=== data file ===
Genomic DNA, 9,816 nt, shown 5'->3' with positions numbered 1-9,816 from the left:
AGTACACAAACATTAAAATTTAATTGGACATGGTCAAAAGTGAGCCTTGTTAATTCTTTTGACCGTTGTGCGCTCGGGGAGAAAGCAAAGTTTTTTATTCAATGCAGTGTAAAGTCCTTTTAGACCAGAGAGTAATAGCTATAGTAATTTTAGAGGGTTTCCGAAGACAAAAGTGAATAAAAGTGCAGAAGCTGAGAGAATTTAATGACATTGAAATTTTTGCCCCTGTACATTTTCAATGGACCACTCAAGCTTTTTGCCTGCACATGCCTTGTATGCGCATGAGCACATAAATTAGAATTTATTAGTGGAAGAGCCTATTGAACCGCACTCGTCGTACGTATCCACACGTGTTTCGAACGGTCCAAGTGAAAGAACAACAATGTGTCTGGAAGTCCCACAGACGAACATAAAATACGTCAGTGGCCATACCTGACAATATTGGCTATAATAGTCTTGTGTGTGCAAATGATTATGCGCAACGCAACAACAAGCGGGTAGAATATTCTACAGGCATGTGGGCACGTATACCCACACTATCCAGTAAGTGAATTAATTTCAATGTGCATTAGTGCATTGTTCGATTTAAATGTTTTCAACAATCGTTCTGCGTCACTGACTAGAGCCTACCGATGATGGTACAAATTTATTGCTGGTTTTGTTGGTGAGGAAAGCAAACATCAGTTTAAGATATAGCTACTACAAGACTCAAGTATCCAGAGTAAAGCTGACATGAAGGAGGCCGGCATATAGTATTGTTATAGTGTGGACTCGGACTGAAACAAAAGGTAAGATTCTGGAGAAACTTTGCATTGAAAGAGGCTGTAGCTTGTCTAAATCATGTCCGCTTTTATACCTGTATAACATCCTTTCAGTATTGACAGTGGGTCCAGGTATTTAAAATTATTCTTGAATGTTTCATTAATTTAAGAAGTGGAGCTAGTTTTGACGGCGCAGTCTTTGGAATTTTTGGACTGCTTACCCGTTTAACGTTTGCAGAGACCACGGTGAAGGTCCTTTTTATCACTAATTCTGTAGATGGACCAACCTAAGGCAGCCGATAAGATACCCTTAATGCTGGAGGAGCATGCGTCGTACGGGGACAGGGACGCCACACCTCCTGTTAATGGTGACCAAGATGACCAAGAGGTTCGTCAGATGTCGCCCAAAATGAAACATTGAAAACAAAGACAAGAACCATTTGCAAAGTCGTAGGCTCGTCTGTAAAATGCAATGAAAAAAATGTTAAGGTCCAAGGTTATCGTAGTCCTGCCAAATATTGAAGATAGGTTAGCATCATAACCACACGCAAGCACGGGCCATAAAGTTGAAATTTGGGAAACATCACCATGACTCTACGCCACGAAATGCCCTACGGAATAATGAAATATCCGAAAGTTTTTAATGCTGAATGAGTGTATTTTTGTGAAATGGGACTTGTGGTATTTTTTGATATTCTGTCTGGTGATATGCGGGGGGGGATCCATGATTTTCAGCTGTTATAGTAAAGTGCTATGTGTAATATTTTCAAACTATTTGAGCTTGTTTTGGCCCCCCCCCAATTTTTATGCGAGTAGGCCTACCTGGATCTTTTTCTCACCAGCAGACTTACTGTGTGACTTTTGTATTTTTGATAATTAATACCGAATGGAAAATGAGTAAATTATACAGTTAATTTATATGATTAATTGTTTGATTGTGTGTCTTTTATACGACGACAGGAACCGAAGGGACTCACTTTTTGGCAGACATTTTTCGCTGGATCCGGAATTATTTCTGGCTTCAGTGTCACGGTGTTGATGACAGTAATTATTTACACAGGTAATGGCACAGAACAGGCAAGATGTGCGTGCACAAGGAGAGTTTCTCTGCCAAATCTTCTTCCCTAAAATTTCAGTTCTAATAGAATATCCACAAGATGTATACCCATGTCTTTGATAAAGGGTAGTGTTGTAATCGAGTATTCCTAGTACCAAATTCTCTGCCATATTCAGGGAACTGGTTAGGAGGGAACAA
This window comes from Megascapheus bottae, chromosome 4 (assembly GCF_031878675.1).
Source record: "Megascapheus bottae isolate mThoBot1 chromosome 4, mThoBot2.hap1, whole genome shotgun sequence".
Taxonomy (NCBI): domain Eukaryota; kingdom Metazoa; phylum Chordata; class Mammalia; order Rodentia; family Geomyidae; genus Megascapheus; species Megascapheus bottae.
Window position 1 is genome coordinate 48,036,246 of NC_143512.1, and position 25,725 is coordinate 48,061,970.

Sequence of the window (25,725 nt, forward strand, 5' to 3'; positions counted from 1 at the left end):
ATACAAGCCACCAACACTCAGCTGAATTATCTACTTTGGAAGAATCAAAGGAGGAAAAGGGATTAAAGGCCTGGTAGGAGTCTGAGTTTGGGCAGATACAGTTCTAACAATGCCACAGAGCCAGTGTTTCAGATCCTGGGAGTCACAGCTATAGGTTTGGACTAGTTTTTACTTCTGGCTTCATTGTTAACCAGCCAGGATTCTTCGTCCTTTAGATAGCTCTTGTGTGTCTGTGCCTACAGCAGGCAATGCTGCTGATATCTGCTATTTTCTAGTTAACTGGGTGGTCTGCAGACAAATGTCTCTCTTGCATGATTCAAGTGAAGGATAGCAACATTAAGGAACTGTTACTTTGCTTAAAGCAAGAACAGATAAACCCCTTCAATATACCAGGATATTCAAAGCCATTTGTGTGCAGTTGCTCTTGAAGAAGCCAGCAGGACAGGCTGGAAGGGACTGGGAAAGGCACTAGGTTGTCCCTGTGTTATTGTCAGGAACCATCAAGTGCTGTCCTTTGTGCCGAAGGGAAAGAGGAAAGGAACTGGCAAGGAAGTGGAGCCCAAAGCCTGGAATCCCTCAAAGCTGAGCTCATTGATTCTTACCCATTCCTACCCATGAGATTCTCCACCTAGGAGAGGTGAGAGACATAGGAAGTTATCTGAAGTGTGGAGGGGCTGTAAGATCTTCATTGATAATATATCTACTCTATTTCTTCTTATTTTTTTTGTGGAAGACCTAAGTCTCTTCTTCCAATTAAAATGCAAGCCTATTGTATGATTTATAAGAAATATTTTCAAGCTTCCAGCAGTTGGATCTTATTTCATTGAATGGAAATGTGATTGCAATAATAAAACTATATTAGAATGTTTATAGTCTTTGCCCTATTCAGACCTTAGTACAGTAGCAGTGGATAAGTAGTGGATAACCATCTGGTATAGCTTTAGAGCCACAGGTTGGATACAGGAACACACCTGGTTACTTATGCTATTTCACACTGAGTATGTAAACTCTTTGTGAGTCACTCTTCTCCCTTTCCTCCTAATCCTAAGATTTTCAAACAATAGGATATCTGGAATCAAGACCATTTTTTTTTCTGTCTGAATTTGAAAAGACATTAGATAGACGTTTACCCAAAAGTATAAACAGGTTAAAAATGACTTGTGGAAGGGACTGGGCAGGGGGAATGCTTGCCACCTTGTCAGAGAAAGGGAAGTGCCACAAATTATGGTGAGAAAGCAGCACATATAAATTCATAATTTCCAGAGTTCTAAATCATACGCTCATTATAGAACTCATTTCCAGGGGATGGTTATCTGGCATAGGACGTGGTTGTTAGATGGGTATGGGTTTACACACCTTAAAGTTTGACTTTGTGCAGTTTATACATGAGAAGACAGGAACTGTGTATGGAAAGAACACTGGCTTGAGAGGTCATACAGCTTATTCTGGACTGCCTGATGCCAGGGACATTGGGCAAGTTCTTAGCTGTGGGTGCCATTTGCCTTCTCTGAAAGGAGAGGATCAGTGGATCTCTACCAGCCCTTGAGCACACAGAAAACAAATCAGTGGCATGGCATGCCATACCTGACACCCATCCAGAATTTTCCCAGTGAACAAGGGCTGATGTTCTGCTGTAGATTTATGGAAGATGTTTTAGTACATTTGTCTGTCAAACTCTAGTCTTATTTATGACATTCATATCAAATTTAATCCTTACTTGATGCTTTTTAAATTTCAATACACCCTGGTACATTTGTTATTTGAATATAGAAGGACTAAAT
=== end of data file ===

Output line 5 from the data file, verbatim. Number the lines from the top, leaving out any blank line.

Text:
Taxonomy (NCBI): domain Eukaryota; kingdom Metazoa; phylum Chordata; class Mammalia; order Rodentia; family Geomyidae; genus Megascapheus; species Megascapheus bottae.